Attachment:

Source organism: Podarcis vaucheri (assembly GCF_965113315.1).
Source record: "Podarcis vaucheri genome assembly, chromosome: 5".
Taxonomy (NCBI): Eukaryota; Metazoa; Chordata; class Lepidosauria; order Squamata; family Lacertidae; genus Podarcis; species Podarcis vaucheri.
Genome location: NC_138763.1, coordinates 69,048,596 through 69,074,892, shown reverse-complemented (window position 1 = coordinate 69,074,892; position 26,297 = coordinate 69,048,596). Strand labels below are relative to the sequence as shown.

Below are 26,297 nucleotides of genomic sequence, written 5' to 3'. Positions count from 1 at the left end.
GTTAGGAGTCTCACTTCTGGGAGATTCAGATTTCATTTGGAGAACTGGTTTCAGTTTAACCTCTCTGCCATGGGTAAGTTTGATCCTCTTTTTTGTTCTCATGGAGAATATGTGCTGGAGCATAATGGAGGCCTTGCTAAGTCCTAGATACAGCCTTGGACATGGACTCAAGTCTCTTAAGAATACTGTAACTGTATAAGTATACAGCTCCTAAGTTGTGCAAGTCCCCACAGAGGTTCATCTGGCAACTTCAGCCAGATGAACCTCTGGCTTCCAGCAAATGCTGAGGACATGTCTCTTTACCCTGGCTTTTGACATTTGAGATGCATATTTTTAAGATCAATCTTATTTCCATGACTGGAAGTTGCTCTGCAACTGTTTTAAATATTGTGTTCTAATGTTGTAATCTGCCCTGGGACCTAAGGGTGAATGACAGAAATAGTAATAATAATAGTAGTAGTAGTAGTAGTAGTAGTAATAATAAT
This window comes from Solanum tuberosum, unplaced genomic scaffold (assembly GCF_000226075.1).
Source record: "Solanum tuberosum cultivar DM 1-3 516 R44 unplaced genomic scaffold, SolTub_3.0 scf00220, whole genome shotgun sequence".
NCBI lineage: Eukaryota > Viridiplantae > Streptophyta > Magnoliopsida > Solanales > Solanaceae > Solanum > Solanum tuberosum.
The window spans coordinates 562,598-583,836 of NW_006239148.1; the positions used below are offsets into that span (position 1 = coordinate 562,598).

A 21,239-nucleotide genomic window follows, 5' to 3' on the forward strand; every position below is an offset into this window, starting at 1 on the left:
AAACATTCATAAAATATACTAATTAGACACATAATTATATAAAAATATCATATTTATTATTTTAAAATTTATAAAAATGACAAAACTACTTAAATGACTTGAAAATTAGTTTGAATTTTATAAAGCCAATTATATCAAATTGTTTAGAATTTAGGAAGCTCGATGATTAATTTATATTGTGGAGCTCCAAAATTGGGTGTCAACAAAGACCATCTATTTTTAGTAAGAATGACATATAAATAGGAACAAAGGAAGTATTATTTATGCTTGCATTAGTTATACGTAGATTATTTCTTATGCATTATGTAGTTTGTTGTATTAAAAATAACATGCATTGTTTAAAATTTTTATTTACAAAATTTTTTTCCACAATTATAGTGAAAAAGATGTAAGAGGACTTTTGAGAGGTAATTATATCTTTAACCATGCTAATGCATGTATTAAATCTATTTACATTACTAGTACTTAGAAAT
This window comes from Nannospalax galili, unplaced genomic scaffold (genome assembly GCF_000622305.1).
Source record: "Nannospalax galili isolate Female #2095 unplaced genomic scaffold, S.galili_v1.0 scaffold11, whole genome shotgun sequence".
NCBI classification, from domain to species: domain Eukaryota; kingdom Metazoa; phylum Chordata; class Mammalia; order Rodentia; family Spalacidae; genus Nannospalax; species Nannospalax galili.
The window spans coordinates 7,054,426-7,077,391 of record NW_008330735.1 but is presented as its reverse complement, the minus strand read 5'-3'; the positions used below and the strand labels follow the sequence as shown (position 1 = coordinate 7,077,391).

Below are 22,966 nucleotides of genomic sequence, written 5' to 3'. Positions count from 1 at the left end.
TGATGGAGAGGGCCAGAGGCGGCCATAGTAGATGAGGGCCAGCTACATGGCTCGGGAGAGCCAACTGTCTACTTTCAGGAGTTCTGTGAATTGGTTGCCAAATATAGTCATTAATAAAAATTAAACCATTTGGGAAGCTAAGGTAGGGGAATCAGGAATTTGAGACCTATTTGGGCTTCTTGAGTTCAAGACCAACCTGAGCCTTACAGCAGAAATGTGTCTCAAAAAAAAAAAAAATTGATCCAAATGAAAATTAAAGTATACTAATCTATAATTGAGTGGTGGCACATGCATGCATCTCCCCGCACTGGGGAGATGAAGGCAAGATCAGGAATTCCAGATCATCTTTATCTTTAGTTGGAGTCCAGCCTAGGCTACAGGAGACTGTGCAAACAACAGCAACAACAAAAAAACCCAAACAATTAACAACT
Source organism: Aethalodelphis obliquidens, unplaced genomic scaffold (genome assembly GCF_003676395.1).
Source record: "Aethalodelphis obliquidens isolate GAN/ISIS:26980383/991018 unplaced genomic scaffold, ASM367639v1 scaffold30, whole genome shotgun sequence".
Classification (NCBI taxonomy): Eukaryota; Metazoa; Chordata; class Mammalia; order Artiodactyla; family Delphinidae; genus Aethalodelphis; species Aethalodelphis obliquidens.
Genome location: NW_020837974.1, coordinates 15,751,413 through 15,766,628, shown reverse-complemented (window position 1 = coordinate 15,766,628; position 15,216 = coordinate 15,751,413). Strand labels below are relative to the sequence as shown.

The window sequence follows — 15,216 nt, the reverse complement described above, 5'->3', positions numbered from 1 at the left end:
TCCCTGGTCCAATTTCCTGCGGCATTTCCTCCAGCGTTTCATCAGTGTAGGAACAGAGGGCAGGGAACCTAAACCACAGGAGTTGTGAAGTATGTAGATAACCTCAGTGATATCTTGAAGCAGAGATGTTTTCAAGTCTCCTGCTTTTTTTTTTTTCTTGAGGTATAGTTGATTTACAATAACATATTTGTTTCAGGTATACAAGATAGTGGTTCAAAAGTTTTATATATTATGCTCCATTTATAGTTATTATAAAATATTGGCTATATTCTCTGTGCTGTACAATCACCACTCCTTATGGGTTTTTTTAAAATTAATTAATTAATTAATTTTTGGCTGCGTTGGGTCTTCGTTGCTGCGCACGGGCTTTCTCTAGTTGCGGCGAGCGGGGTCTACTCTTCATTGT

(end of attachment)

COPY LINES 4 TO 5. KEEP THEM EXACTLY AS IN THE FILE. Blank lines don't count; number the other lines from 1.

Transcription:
Genome location: NC_138763.1, coordinates 69,048,596 through 69,074,892, shown reverse-complemented (window position 1 = coordinate 69,074,892; position 26,297 = coordinate 69,048,596). Strand labels below are relative to the sequence as shown.

Below are 26,297 nucleotides of genomic sequence, written 5' to 3'. Positions count from 1 at the left end.